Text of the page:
The Queen has kept busy since the death of the Duke of Edinburgh, despite grieving for her husband and being just five years away from her own 100th birthday.
Philip would have reached his centenary milestone on Thursday but the royal family said farewell to their patriarch two months ago after he died in April at the age of 99.
The 95-year-old Queen has been continuing with her work as head of state at Windsor Castle, where she spent most of lockdown with the duke.
Support has come from her family, including her daughter-in-law the Countess of Wessex, who lives nearby, her personal dresser and confidante Angela Kelly, and her ladies in waiting.
The Queen also has the companionship of her pets – her corgi puppy Muick, bought for her when Philip was ill by the Duke of York, and an older dog – a dorgi called Candy.
But she was left heartbroken when another puppy, Fergus the dorgi, died just a month after the duke.
Amid rifts and divisions – from the fallout of the Sussexes’ Oprah interview, with accusations of racism, to Harry criticising the royal family for “total neglect” over his attempts to get help over social media harassment – there have been moments of joy among the sadness in 2021.
Princess Beatrice announced she was expecting a baby in the autumn and on Sunday Harry and Meghan shared the news they had welcomed a daughter – Lilibet “Lili” Diana Mountbatten-Windsor.
Lili, the Queen’s 11th great-grandchild, has been named in tribute to both the Queen – with Lilibet being her family nickname – and Harry’s late mother Diana, Princess of Wales.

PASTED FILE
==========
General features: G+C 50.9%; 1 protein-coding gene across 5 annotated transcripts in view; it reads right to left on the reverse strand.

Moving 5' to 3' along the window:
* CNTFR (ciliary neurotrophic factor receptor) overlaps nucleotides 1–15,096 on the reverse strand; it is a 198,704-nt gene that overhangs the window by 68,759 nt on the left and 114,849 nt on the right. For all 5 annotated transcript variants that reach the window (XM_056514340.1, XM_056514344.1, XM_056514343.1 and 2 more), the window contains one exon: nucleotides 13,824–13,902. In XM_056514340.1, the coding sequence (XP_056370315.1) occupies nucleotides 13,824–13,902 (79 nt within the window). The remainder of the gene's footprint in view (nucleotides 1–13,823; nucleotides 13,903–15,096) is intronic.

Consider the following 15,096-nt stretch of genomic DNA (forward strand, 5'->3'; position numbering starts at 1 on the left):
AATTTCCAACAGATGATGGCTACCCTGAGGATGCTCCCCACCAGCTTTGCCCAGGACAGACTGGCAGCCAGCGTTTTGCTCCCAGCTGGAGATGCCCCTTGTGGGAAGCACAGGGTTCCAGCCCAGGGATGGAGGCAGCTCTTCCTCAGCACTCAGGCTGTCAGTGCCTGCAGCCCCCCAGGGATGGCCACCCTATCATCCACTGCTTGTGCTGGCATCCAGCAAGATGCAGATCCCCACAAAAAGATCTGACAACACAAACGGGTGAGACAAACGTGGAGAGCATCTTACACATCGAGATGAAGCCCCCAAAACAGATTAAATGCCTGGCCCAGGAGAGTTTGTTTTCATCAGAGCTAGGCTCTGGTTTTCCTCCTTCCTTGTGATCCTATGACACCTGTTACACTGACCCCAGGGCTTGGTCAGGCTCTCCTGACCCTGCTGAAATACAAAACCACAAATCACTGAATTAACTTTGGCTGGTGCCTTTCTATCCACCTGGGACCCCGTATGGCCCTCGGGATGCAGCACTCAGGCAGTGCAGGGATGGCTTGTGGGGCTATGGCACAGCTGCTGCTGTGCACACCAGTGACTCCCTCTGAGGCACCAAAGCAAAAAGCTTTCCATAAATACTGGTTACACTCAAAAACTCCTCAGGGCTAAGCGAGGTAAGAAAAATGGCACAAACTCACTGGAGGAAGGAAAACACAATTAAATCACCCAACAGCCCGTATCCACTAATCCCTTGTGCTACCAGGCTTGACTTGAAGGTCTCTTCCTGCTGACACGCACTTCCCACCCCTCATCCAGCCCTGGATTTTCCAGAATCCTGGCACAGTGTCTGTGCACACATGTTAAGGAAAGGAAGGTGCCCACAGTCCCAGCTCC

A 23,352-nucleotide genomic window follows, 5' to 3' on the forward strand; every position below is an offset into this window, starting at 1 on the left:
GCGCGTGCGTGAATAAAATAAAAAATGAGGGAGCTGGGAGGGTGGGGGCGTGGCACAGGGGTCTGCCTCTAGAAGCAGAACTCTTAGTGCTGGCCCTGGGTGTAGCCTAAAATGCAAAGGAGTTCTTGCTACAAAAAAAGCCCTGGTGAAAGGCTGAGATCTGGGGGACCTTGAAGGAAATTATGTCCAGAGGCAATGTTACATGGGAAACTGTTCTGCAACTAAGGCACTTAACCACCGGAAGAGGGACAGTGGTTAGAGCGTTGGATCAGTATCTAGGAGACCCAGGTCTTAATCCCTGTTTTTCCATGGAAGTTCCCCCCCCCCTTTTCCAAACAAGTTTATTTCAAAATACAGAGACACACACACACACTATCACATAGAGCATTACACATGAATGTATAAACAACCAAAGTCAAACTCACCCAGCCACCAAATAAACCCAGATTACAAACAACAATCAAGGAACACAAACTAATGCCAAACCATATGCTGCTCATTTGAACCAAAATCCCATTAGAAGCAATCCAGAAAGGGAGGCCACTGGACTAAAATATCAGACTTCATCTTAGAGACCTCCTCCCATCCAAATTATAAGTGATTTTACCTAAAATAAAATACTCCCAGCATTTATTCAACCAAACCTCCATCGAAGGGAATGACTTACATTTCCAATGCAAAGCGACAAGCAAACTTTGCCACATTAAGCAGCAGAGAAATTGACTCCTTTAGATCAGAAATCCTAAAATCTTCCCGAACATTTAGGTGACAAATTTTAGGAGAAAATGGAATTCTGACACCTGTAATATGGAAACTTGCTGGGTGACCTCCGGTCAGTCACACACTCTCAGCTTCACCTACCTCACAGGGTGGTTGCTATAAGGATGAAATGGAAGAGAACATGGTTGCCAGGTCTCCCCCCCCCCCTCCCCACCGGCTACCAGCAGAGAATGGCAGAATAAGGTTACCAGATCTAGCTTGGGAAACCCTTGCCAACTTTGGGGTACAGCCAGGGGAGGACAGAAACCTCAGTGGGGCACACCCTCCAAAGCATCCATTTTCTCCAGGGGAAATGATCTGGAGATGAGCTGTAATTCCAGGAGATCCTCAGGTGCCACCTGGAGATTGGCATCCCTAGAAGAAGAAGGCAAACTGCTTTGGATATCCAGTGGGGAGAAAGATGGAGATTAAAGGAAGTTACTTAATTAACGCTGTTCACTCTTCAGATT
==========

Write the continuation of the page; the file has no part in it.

Lilibet was also the name Philip used for his wife of 73 years.
But the Sussexes clashed with the BBC over the version of events that led to the naming of their daughter.
Harry and Meghan’s lawyers have written to the corporation after a BBC story claimed the Queen had not been asked about the naming of their baby.
A spokeswoman for the couple said their daughter’s name was mentioned in a conversation with the Queen.
The Queen is understood to be keen to carry out more public engagements in the coming months instead of the virtual events which have taken up much of her schedule since the pandemic hit.
She has a busy run of events this week – meeting US president Joe Biden, who is in the UK for the G7 summit, and attending a mini Trooping the Colour at Windsor to mark her official birthday at the weekend.
The Queen’s cousin, the Duke of Kent, will accompany her at the birthday military parade on Saturday.
In May, the Queen attended a scaled-back Covid-secure State Opening of Parliament, where she was joined by the Prince of Wales and the Duchess of Cornwall.
It was her first official appearance in public as head of state, and first engagement outside the Castle, since the duke died.
Solemn and quietly spoken, the widowed Queen – the only figure without a mask throughout – who has pledged her life to her royal role, carried out her duty without flurry or fuss.
A smattering of masked MPs and peers, an empty-looking chamber and greatly reduced pomp and ceremony was the setting this year for the Queen’s Speech.
Later the same month, the Queen carried out her first solo engagement away from Windsor since Philip’s death, visiting the Royal Navy flagship HMS Queen Elizabeth at HM Naval Base Portsmouth.
Dressed in a brick-red military-style cashmere coat with a black velvet collar and buttons, the Queen appeared on good form as she smiled and chatted with the crew.